Chase Young had to talk to a lot of people and conduct a lot of interviews on Thursday night. When you're the second overall pick in the NFL Draft, you're going to be a popular guy.

Not long after he finally became a Redskin, though, Young made sure to call up Larry Johnson, his now former defensive line coach at Ohio State. According to Johnson, the prized player was already desperate to return to football and get all of the pesky festivities out of the way.

"We talked," Johnson told NBC Sports Washington, "and the first thing he said is, 'Coach, we've got to get back in the lab.'"

"It's just the kind of player he is," the revered assistant added. "He's ready to go to work. It's his dream. He's not going to mess this up."

That's just one example of the mentality that Young possesses and the mindset Johnson saw during their time together in Columbus. In fact, Johnson picked up on it before Young even became a Buckeye.


"I remember our first meeting with him, he said to me, 'Coach, I want to be the best to ever play at Ohio State University,'" Johnson recalled. "What a great vision for a kid to have at 15, 16 years old. But he didn't talk about it; he went and did it. He worked extremely hard."


Just in case Burgundy and Gold fans hadn't maxed out their enthusiasm for the franchise's newest addition yet, those two stories should help take care of that. 

Of course, considering he's someone who's lived on the sidelines, Johnson also took the time to explain what the 21-year-old must do to ensure all of this hype gives way to immense production. Per Johnson, the edge threat must keep developing his power rush in order to give him a "changeup" off of his go-to speed and finesse moves — and because "sometimes, you've got to go through a guy."

Fortunately, Young is entering a situation where he'll be surrounded by other contributors who should allow him to grow into the difference-maker he wants to be. Johnson himself is envious of how the Burgundy and Gold will use Young alongside the likes of Montez Sweat, Ryan Kerrigan, Jonathan Allen, Daron Payne and Matt Ioannidis, and he believes that collection of talent will give Young a real chance to deliver.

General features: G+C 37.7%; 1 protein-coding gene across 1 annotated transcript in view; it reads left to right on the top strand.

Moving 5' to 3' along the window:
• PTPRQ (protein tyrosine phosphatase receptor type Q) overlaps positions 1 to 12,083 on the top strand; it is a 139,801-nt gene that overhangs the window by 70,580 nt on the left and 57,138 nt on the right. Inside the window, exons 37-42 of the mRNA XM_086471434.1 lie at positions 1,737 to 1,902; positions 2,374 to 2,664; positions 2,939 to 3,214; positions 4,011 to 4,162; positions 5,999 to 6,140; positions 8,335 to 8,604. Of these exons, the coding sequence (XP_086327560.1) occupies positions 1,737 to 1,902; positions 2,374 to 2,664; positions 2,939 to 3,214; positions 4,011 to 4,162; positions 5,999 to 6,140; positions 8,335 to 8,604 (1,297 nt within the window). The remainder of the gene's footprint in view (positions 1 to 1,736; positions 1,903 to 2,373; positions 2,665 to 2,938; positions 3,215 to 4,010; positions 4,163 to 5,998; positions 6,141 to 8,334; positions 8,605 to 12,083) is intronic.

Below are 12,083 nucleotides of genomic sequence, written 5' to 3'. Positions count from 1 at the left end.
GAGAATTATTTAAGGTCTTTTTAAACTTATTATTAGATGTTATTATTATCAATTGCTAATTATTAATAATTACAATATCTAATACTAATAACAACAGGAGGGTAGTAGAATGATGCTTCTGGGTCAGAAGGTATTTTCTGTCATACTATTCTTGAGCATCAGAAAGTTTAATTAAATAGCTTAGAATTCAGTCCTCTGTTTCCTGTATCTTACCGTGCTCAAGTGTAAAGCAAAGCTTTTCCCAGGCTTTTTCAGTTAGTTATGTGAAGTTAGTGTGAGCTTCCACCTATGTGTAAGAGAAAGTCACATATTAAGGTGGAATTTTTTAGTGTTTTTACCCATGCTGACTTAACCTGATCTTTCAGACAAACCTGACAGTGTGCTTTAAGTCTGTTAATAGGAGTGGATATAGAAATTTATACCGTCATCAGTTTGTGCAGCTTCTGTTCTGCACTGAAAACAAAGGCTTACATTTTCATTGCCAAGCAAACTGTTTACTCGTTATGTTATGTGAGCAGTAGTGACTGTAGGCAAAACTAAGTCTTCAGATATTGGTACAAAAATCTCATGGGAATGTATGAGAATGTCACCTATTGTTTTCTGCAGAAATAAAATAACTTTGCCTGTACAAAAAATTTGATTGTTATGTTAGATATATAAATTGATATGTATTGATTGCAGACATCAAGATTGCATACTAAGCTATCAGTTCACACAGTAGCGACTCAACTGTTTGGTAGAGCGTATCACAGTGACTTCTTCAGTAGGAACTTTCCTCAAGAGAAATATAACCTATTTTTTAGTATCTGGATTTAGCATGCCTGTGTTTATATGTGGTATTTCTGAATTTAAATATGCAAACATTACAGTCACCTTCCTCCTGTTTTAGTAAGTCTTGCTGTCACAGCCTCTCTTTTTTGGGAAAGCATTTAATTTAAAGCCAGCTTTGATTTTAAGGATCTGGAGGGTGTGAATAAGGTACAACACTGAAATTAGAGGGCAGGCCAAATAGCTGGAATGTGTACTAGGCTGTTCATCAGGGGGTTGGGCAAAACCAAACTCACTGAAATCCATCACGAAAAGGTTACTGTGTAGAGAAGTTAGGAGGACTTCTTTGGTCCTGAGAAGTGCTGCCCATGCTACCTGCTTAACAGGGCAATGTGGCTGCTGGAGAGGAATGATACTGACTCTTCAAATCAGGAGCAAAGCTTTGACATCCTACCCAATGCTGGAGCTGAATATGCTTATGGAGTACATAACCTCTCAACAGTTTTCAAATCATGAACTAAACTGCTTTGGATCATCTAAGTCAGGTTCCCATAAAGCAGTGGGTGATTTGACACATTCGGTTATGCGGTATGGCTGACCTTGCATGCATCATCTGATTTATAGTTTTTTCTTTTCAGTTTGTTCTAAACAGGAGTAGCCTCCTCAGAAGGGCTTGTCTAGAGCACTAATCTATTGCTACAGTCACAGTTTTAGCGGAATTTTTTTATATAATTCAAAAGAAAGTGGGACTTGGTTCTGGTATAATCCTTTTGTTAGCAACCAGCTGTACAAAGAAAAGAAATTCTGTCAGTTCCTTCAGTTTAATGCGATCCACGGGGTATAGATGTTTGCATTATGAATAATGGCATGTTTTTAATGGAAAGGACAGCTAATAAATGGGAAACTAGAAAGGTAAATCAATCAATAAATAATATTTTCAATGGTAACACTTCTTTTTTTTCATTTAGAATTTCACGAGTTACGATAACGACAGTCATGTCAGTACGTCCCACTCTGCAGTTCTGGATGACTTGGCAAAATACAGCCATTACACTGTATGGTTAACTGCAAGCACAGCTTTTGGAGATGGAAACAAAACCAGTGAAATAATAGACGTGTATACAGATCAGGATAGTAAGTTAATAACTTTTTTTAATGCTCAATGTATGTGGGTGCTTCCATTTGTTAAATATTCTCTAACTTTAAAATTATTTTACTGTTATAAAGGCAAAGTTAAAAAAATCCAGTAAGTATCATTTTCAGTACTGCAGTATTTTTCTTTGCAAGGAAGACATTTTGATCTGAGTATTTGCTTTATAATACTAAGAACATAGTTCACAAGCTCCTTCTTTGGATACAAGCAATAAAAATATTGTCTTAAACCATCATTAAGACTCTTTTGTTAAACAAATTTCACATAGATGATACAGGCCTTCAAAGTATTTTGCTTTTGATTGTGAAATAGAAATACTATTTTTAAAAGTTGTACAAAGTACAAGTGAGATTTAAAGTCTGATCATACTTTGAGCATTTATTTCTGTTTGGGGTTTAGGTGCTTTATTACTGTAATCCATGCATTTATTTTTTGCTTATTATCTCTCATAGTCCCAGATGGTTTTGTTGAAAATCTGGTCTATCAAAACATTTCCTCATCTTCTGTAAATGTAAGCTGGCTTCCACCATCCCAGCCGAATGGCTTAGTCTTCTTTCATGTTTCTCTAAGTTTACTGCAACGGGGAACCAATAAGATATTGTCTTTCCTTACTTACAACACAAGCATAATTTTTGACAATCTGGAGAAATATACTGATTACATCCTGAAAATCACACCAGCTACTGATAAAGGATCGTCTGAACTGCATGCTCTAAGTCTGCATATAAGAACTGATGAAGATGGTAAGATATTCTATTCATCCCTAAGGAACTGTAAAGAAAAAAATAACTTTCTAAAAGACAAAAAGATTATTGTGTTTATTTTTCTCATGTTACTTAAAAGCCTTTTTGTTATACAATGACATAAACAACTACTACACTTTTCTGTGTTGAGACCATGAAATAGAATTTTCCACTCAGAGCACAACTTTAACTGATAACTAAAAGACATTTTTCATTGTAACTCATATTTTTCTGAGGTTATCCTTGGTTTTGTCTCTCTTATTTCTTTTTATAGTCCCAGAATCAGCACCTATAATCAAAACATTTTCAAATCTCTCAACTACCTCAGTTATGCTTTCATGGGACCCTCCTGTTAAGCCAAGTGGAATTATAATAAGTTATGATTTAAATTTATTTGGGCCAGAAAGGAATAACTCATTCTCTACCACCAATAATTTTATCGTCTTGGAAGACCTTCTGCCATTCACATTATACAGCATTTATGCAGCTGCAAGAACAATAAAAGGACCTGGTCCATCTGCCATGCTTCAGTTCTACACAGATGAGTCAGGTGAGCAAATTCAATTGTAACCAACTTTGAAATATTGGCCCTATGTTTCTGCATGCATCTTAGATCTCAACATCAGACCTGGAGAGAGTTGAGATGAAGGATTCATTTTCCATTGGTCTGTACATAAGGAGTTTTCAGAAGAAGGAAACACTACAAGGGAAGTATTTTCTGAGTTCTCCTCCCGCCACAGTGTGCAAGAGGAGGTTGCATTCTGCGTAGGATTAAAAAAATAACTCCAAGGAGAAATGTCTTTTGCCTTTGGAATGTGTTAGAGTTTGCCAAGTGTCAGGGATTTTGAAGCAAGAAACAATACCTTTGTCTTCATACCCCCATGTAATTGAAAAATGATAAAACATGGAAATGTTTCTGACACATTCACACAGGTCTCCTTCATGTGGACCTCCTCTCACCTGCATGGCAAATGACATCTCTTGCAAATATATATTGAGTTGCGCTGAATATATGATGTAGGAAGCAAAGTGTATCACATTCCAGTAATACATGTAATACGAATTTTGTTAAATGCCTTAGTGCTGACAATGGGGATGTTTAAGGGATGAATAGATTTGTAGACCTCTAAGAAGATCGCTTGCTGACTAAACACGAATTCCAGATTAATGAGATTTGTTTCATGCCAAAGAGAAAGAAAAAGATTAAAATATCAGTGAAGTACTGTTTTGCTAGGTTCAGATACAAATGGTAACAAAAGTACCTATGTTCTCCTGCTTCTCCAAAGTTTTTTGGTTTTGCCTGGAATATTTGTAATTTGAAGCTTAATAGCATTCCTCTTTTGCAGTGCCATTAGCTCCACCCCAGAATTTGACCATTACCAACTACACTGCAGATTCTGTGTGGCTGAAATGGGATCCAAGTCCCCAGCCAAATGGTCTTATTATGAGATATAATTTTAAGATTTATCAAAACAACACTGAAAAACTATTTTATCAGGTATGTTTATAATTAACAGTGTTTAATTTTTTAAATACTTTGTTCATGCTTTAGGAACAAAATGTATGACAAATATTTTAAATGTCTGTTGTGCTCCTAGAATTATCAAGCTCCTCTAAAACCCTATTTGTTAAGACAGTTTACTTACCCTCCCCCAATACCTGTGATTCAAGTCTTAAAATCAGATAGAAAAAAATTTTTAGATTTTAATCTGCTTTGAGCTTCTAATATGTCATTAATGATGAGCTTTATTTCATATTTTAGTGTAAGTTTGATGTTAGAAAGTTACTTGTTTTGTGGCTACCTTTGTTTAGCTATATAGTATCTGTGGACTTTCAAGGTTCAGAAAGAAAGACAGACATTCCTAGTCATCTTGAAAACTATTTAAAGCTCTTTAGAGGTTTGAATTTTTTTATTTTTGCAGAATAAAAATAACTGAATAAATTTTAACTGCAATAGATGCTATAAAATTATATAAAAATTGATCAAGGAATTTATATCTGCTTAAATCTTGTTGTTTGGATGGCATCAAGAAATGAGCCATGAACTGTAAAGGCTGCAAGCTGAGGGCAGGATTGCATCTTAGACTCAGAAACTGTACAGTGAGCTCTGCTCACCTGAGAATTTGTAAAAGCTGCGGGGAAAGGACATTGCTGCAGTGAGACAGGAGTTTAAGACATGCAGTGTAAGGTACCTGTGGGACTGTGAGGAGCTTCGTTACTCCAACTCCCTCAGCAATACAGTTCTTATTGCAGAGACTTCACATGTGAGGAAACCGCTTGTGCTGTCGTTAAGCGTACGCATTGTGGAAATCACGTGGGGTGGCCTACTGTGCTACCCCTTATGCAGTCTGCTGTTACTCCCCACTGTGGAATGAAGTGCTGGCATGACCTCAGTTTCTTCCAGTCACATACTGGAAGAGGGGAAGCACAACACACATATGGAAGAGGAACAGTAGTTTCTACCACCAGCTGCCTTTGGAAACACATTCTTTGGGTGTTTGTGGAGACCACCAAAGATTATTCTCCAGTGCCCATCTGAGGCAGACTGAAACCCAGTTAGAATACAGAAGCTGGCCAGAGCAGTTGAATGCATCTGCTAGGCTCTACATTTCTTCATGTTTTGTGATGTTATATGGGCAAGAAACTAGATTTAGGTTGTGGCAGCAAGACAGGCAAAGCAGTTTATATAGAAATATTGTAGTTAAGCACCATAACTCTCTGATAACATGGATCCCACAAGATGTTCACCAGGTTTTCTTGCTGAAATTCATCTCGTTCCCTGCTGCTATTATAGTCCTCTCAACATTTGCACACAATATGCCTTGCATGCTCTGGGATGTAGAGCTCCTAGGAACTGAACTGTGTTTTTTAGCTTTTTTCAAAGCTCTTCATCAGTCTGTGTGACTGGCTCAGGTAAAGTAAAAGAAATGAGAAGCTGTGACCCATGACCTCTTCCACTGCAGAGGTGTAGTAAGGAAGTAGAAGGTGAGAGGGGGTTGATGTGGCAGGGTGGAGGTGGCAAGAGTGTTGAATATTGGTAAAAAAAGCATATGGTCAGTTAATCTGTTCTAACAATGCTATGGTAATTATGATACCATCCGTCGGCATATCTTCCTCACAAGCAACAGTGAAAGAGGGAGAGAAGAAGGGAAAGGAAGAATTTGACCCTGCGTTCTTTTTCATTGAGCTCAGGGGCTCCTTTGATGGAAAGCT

"I think they have all the components to really be successful in that front four," Johnson said. "And I think that's what it takes: four guys to turn one guy into a great player."

For Young to end up being the star so many expect him to be, he'll have to rack up sacks. Yet, while most will immediately want to focus on the number of times Young is able to bring the QB to the ground, Johnson will actually be directing his attention to a related, but different, area. 

"People talk about his sacks, his 16.5 sacks that he had," Johnson said. "But you go back to the pressure that he had. There was more pressure than sacks. And that's, to me, an indication of a really good defensive lineman."

Ron Rivera and the Redskins clearly agree with that last sentence, and now, the wait begins to see him bring those capabilities to Sundays instead of Saturdays. It should be very worth it.

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